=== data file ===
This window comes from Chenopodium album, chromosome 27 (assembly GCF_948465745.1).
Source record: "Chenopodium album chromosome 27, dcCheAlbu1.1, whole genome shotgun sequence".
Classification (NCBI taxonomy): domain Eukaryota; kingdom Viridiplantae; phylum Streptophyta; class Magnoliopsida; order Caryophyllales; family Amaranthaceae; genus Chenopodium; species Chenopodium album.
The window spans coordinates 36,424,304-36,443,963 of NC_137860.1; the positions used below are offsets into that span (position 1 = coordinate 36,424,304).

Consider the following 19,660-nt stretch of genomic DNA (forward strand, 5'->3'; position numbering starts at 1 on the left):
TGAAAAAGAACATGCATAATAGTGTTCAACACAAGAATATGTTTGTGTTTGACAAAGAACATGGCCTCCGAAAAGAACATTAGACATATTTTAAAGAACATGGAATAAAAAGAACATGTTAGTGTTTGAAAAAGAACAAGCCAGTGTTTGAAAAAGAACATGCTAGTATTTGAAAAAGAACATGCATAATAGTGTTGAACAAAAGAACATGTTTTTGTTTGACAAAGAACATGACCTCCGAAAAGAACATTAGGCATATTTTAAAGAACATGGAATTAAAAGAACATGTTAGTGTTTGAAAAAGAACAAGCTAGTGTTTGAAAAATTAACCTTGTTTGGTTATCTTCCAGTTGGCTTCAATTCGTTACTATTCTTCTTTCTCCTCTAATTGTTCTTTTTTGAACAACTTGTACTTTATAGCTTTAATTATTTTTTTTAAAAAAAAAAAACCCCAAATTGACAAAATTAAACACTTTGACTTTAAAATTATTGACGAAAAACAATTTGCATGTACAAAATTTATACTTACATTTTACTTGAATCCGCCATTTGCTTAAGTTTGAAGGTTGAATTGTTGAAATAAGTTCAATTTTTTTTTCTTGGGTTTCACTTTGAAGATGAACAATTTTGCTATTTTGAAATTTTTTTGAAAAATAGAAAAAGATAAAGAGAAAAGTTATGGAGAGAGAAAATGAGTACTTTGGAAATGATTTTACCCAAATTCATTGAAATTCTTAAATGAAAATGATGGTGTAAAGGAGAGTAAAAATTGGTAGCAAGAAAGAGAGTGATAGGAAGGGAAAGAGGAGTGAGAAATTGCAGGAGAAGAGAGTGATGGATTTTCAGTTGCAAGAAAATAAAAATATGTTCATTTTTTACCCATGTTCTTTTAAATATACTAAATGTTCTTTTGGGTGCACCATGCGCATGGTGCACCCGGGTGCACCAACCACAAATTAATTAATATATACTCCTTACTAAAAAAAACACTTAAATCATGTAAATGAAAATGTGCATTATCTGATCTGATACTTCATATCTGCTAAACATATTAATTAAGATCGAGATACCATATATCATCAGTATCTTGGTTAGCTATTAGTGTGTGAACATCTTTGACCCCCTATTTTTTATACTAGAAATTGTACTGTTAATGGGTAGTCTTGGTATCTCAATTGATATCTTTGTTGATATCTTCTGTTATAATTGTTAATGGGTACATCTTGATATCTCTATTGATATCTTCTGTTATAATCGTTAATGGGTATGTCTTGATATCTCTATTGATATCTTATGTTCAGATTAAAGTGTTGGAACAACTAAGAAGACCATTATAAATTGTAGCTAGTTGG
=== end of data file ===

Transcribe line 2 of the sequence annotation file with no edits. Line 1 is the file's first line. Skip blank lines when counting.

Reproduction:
Source record: "Chenopodium album chromosome 27, dcCheAlbu1.1, whole genome shotgun sequence".